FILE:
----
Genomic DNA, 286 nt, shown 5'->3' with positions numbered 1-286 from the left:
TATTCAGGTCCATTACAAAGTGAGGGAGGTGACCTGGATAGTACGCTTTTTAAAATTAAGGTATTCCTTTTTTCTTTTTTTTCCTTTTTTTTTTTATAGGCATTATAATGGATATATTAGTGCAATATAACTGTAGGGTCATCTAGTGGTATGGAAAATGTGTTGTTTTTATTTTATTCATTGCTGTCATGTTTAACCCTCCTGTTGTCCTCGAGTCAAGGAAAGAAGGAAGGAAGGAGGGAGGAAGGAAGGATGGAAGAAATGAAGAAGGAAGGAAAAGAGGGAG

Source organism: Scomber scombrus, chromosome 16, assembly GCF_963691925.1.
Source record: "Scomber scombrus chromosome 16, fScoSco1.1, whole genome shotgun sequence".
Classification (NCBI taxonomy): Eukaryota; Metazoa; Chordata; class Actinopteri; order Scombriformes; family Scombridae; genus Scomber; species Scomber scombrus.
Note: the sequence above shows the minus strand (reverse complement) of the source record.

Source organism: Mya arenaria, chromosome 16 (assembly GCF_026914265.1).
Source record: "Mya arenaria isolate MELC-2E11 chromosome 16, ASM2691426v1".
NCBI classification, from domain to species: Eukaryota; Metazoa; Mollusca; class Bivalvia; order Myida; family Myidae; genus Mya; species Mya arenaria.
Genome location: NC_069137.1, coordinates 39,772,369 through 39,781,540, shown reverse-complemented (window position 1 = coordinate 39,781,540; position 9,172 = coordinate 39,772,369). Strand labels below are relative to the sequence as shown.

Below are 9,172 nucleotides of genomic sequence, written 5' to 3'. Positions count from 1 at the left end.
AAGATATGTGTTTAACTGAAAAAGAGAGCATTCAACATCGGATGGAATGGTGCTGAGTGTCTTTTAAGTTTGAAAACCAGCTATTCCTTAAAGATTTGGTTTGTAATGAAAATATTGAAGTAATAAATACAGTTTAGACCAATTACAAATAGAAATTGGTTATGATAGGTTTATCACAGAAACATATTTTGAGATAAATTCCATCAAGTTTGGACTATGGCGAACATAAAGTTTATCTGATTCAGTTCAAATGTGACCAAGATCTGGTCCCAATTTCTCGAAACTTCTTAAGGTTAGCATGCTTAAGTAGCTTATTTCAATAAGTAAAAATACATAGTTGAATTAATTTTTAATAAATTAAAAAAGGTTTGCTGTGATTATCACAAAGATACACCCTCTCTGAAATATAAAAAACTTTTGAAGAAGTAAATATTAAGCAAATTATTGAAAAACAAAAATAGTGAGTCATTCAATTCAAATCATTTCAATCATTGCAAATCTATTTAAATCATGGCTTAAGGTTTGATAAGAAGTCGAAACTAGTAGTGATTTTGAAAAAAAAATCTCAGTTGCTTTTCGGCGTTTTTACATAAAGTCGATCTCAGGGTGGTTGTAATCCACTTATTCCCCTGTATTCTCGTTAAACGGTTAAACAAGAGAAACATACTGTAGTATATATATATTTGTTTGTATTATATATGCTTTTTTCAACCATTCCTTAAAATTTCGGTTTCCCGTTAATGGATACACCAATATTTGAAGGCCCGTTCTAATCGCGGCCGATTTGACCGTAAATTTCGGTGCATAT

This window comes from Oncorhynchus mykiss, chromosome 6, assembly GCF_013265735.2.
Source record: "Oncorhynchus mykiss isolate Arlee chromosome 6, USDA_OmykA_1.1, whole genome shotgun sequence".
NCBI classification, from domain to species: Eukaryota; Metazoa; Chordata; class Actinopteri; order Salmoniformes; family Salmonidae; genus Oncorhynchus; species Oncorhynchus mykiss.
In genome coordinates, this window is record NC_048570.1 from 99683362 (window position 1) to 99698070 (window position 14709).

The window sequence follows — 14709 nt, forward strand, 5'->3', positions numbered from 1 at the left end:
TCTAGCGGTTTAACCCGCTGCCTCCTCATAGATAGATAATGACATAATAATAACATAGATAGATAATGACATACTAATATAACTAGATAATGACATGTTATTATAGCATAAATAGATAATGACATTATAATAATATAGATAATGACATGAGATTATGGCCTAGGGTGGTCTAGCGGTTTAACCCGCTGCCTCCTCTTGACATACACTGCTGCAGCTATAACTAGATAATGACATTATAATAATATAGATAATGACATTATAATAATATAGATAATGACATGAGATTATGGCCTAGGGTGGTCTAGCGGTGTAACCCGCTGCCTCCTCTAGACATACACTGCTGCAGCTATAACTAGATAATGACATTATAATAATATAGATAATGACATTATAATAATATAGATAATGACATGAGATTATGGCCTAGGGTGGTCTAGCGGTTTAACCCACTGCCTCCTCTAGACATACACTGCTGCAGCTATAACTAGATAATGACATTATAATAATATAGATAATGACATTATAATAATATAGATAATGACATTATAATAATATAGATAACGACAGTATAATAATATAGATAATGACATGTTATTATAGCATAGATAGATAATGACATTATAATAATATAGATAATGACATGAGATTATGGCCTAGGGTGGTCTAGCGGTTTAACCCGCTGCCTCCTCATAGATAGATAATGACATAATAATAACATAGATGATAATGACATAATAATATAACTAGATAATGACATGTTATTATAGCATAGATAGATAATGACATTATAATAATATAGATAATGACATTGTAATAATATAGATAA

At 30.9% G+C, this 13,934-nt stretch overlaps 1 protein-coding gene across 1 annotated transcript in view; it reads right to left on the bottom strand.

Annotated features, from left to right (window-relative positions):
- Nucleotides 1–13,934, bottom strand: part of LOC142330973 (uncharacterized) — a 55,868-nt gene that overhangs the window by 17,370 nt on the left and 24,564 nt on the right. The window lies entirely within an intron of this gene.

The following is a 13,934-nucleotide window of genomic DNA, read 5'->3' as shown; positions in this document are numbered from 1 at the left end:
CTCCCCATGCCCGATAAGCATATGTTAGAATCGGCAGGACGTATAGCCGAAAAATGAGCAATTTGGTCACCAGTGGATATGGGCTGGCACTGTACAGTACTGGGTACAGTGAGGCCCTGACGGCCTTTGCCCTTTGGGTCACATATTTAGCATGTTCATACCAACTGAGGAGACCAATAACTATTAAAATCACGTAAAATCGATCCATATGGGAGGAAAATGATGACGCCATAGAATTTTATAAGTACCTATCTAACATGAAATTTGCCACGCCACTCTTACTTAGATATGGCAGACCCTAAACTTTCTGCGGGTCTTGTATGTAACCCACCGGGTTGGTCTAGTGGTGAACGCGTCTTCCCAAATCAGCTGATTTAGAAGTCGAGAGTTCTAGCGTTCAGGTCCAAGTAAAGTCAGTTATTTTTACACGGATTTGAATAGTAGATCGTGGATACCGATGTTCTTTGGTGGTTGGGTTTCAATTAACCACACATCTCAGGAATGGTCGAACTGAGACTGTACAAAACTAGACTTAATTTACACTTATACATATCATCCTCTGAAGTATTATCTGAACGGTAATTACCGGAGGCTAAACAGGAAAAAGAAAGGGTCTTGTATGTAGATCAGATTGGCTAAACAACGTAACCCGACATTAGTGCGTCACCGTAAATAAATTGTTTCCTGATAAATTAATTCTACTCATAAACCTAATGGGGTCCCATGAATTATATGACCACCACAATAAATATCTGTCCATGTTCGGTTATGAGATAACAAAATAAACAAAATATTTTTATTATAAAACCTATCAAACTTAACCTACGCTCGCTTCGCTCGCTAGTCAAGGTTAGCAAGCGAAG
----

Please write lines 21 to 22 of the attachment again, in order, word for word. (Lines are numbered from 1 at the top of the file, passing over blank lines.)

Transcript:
- Nucleotides 1–13,934, bottom strand: part of LOC142330973 (uncharacterized) — a 55,868-nt gene that overhangs the window by 17,370 nt on the left and 24,564 nt on the right. The window lies entirely within an intron of this gene.

The following is a 13,934-nucleotide window of genomic DNA, read 5'->3' as shown; positions in this document are numbered from 1 at the left end: